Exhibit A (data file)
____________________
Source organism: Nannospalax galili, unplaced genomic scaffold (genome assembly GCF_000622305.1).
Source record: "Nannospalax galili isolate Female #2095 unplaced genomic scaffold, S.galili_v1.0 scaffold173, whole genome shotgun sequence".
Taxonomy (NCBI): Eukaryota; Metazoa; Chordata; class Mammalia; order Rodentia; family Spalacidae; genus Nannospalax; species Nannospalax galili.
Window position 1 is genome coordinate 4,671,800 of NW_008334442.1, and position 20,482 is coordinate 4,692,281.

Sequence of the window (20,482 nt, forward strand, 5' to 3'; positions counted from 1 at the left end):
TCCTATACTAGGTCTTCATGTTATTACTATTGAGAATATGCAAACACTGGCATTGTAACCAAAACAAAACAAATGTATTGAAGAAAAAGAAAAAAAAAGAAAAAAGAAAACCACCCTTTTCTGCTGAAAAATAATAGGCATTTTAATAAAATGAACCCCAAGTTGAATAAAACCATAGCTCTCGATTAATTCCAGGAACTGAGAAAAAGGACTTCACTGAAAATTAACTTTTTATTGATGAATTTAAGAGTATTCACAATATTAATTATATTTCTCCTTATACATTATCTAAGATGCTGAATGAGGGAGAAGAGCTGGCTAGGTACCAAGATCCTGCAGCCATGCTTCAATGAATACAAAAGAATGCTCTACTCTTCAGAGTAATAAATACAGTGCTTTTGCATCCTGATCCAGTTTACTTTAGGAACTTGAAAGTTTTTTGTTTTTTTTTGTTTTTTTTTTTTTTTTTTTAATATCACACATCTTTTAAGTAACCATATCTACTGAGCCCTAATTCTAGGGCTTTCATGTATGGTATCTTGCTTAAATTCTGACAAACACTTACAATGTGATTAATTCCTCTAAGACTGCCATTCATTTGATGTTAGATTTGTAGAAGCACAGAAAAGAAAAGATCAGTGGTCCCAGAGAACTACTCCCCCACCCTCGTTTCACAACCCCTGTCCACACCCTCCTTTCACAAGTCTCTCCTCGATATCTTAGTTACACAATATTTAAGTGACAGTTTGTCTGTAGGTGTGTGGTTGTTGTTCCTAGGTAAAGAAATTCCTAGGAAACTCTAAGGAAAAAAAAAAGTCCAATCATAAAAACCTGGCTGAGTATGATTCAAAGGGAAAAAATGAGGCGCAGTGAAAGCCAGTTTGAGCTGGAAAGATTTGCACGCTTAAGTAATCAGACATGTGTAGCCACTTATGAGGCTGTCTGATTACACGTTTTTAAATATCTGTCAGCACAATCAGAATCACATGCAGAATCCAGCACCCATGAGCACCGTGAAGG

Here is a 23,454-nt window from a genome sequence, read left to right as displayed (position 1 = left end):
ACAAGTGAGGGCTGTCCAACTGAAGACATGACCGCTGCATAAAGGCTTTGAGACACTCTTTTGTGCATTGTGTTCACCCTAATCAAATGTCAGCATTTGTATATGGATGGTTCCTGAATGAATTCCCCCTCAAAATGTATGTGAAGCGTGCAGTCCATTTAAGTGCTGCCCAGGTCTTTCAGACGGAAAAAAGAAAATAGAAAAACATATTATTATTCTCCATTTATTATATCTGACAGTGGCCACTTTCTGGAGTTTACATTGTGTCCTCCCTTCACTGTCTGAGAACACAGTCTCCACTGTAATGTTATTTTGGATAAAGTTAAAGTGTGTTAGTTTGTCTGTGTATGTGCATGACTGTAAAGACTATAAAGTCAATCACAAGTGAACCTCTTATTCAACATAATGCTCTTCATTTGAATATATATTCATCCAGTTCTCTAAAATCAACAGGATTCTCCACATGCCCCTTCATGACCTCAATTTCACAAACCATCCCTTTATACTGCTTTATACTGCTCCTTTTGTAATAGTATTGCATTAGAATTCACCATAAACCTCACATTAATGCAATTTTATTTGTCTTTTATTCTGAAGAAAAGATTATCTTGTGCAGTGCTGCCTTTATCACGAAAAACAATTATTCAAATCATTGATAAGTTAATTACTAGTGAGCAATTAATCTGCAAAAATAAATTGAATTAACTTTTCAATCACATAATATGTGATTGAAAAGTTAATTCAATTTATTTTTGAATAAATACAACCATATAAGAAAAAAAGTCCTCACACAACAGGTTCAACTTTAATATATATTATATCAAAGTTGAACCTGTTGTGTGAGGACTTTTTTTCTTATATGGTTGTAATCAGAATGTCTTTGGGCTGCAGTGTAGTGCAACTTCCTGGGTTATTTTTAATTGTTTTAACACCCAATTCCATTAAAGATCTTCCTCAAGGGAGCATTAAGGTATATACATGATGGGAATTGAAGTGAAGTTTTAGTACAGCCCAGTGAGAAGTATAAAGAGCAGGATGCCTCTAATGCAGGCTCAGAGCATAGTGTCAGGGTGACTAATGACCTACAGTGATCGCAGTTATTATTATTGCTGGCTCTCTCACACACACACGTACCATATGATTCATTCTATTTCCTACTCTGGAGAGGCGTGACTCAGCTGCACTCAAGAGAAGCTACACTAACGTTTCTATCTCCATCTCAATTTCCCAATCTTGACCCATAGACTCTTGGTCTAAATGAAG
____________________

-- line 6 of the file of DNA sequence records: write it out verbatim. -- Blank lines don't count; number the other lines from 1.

TCCTATACTAGGTCTTCATGTTATTACTATTGAGAATATGCAAACACTGGCATTGTAACCAAAACAAAACAAATGTATTGAAGAAAAAGAAAAAAAAAGAAAAAAGAAAACCACCCTTTTCTGCTGAAAAATAATAGGCATTTTAATAAAATGAACCCCAAGTTGAATAAAACCATAGCTCTCGATTAATTCCAGGAACTGAGAAAAAGGACTTCACTGAAAATTAACTTTTTATTGATGAATTTAAGAGTATTCACAATATTAATTATATTTCTCCTTATACATTATCTAAGATGCTGAATGAGGGAGAAGAGCTGGCTAGGTACCAAGATCCTGCAGCCATGCTTCAATGAATACAAAAGAATGCTCTACTCTTCAGAGTAATAAATACAGTGCTTTTGCATCCTGATCCAGTTTACTTTAGGAACTTGAAAGTTTTTTGTTTTTTTTTGTTTTTTTTTTTTTTTTTTTAATATCACACATCTTTTAAGTAACCATATCTACTGAGCCCTAATTCTAGGGCTTTCATGTATGGTATCTTGCTTAAATTCTGACAAACACTTACAATGTGATTAATTCCTCTAAGACTGCCATTCATTTGATGTTAGATTTGTAGAAGCACAGAAAAGAAAAGATCAGTGGTCCCAGAGAACTACTCCCCCACCCTCGTTTCACAACCCCTGTCCACACCCTCCTTTCACAAGTCTCTCCTCGATATCTTAGTTACACAATATTTAAGTGACAGTTTGTCTGTAGGTGTGTGGTTGTTGTTCCTAGGTAAAGAAATTCCTAGGAAACTCTAAGGAAAAAAAAAAGTCCAATCATAAAAACCTGGCTGAGTATGATTCAAAGGGAAAAAATGAGGCGCAGTGAAAGCCAGTTTGAGCTGGAAAGATTTGCACGCTTAAGTAATCAGACATGTGTAGCCACTTATGAGGCTGTCTGATTACACGTTTTTAAATATCTGTCAGCACAATCAGAATCACATGCAGAATCCAGCACCCATGAGCACCGTGAAGG